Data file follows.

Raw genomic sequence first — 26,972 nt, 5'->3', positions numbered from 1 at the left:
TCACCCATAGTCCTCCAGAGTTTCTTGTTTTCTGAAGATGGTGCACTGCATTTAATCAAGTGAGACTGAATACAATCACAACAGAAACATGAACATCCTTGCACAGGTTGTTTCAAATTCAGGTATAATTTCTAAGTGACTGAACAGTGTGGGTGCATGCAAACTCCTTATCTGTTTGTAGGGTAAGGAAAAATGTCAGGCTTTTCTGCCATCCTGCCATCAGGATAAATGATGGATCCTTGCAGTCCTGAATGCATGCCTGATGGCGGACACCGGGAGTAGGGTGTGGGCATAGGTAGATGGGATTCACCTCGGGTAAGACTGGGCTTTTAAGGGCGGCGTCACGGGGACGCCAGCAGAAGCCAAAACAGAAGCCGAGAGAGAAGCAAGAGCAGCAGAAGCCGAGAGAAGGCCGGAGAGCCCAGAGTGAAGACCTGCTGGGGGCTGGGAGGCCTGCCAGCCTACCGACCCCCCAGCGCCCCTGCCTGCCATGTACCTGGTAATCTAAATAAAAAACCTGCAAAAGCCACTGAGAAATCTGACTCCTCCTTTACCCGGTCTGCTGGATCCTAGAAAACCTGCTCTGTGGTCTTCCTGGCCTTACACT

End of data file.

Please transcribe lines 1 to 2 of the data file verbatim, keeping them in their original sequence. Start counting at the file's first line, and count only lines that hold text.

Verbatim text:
Raw genomic sequence first — 26,972 nt, 5'->3', positions numbered from 1 at the left:
TCACCCATAGTCCTCCAGAGTTTCTTGTTTTCTGAAGATGGTGCACTGCATTTAATCAAGTGAGACTGAATACAATCACAACAGAAACATGAACATCCTTGCACAGGTTGTTTCAAATTCAGGTATAATTTCTAAGTGACTGAACAGTGTGGGTGCATGCAAACTCCTTATCTGTTTGTAGGGTAAGGAAAAATGTCAGGCTTTTCTGCCATCCTGCCATCAGGATAAATGATGGATCCTTGCAGTCCTGAATGCATGCCTGATGGCGGACACCGGGAGTAGGGTGTGGGCATAGGTAGATGGGATTCACCTCGGGTAAGACTGGGCTTTTAAGGGCGGCGTCACGGGGACGCCAGCAGAAGCCAAAACAGAAGCCGAGAGAGAAGCAAGAGCAGCAGAAGCCGAGAGAAGGCCGGAGAGCCCAGAGTGAAGACCTGCTGGGGGCTGGGAGGCCTGCCAGCCTACCGACCCCCCAGCGCCCCTGCCTGCCATGTACCTGGTAATCTAAATAAAAAACCTGCAAAAGCCACTGAGAAATCTGACTCCTCCTTTACCCGGTCTGCTGGATCCTAGAAAACCTGCTCTGTGGTCTTCCTGGCCTTACACT